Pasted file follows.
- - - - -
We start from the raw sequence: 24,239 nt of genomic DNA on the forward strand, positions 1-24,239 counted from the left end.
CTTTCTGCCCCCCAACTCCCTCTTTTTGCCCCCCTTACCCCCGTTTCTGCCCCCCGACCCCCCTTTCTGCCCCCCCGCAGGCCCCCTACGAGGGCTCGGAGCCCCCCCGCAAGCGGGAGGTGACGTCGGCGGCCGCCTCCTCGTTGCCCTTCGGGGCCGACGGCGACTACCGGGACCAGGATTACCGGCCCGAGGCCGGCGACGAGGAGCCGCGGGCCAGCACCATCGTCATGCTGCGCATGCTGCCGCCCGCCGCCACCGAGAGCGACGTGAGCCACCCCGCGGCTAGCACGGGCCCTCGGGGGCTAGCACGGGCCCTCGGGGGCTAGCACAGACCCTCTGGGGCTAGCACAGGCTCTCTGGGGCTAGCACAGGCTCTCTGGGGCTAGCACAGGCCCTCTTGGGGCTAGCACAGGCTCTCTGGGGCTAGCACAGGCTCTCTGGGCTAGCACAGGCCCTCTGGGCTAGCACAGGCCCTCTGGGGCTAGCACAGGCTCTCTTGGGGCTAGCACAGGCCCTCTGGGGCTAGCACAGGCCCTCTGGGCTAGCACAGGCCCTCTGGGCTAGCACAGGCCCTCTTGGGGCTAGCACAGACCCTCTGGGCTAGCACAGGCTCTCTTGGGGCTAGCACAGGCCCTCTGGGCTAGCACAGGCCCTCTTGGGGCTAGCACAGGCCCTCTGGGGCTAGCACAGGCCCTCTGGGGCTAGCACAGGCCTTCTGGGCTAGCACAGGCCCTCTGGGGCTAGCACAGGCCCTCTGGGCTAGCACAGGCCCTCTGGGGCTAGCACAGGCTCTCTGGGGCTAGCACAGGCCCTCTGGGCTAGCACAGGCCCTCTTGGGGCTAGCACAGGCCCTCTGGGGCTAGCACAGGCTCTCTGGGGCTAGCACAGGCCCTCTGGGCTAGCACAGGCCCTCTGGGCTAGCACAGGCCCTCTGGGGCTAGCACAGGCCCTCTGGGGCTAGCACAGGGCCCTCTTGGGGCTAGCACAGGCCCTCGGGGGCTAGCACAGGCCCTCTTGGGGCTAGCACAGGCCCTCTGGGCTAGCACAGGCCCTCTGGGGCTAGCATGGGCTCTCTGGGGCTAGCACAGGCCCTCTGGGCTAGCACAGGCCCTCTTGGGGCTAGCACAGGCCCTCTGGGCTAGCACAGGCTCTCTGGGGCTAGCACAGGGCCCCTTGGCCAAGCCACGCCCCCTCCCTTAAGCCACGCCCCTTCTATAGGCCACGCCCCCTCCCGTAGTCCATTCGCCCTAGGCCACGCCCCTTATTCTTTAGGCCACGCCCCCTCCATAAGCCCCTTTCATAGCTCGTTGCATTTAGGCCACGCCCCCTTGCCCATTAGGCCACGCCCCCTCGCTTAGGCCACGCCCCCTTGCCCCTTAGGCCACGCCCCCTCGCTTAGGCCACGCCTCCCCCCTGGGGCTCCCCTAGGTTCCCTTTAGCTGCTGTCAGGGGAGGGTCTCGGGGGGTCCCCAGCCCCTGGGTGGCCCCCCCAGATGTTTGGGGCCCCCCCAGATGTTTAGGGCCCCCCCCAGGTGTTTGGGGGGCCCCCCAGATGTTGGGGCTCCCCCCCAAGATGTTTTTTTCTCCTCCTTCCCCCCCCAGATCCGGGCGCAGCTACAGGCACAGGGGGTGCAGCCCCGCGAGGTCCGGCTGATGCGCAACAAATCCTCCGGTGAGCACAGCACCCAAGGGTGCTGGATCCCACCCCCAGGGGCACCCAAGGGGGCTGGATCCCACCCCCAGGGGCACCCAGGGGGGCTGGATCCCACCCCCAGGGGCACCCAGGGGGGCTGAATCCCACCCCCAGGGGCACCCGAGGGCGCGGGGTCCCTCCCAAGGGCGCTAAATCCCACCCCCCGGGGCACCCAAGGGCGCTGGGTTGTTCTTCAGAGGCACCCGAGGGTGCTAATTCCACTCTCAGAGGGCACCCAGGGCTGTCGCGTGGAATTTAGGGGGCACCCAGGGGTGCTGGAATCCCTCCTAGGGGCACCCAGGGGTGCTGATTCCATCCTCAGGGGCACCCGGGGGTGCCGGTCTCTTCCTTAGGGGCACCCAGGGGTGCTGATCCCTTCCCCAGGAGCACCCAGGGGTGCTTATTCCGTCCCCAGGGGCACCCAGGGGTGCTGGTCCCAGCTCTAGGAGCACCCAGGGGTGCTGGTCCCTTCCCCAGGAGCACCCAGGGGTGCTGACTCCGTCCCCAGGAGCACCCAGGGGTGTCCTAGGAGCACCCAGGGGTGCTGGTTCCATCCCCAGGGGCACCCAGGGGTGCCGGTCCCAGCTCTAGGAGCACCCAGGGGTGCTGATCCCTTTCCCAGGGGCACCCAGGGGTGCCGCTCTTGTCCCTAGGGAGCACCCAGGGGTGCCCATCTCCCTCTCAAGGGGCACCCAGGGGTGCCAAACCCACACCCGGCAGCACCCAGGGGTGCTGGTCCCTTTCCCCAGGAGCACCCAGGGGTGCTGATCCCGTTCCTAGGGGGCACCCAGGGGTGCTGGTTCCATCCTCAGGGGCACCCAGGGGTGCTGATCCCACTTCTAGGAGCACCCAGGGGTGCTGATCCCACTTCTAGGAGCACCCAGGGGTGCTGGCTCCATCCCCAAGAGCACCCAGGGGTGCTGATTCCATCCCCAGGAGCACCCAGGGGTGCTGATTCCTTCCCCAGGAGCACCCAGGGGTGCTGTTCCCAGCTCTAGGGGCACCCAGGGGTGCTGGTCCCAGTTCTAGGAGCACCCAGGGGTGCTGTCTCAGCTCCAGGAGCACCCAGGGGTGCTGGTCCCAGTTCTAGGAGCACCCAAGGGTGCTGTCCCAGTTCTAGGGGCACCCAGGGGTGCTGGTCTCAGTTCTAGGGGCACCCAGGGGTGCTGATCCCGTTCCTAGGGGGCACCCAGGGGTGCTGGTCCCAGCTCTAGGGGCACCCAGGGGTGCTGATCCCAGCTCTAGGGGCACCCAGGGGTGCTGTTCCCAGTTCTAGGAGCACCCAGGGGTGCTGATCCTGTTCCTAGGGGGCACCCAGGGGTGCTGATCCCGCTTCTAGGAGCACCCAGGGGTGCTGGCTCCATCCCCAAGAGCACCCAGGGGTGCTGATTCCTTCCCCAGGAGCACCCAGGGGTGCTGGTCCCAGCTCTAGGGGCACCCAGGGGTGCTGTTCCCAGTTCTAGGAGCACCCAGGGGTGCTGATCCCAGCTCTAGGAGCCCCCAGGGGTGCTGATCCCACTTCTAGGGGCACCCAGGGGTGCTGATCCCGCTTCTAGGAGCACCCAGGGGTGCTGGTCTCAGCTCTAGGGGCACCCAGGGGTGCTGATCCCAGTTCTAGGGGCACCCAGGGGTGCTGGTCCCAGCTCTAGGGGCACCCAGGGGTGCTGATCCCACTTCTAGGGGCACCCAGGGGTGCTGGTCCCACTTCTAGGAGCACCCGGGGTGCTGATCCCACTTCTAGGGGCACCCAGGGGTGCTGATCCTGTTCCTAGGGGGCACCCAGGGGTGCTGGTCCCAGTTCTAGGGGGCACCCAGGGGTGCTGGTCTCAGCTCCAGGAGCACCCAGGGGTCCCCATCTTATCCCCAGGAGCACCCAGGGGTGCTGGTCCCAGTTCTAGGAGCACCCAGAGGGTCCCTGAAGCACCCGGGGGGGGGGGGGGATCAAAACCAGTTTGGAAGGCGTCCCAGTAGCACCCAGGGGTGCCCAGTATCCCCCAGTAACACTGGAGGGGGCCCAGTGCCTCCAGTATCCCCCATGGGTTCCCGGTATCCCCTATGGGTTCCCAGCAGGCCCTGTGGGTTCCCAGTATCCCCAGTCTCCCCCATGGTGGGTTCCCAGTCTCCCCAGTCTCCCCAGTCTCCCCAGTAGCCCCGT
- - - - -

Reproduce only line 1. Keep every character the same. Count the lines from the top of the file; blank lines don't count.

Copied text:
We start from the raw sequence: 24,239 nt of genomic DNA on the forward strand, positions 1-24,239 counted from the left end.